When you look at music from the perspective of process it adds a new dimension: How do the parts work together? What are the fundamental elements? What is the structure? How do the players maintain an unspoken negotiation? It’s a totally different way of assessing the experience.
Whenever I work with groups we bring out the essence of this by ‘building something’. But in order to do this you have to have a sense of what the materials are with which you are working, and how you can use them to make something compelling.”
On his many stays in Japan, Michael Spencer recognized that arts have the unique property of acting like a lens showing cultural differences. “Why does music exist in the first place? What purpose does it serve in different social groupings? What are the differences and what are the similarities? The history of music is fundamentally that of generating and supporting the identity of independent social and cultural groups.” Therefore, Spencer wants to use music as a catalyst in order to engender curiosity, choices, commitments and social relationships. “And generally speaking, I think there is now, huge potential for the arts where, in the middle of massive technological advance, we can reintroduce the value of creating authentic human to human exchange and genuine connections. Everyone talks about communication technology and how it’s linking us together better. I would dispute that – it’s not. It’s confusing the hell out of people. It has actually been manipulated into a divisive tool which stimulates discord.” That’s why the cultivation and maintenance of good judgement processes lies in the core of Spencer’s work.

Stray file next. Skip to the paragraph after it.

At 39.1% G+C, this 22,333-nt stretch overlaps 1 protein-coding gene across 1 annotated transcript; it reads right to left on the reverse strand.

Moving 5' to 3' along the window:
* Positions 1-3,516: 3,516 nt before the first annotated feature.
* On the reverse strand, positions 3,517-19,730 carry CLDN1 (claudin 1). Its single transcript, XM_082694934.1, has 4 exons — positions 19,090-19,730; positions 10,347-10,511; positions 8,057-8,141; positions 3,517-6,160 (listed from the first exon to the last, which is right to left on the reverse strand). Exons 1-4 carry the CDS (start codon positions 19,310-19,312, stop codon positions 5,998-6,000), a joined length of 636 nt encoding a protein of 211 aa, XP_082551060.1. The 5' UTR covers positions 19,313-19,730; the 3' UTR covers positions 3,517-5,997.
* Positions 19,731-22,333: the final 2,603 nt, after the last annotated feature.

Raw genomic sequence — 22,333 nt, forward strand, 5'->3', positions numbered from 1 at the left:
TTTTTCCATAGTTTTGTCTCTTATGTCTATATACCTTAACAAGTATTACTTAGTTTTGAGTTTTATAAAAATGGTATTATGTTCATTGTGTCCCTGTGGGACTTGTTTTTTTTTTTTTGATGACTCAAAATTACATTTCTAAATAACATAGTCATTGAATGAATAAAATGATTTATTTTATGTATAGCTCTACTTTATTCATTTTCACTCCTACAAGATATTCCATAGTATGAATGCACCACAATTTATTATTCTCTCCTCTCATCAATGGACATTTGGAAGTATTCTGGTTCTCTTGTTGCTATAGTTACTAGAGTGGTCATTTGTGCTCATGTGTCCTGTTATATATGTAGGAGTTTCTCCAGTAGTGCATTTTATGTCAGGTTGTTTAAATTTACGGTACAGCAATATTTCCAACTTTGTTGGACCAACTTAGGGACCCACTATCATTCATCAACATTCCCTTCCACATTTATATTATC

Similar to the work as a musician in an orchestra, Spencer’s workshops always end in a performance. But to perform, the people first have to understand the processes which underpin it. “We provide the components and they take the decisions. Performance is part of the outcome, but of equal importance is the process of creation and rehearsal. This involves many things including risk taking, which brings into play trust and permission. These sit alongside curiosity, making choices, and relationships.
People rarely see the orchestral rehearsal process and that’s where a lot of things happen at many different levels. In performance, once the orchestra starts rolling, the conductor more often than not has to go with them.” (laughing)
Read the full interview here.
Interview: Marija Skobe-Pilley and Dirk Dobiéy,
Blog: Lucas Heinke
Editing: Stephanie Barnes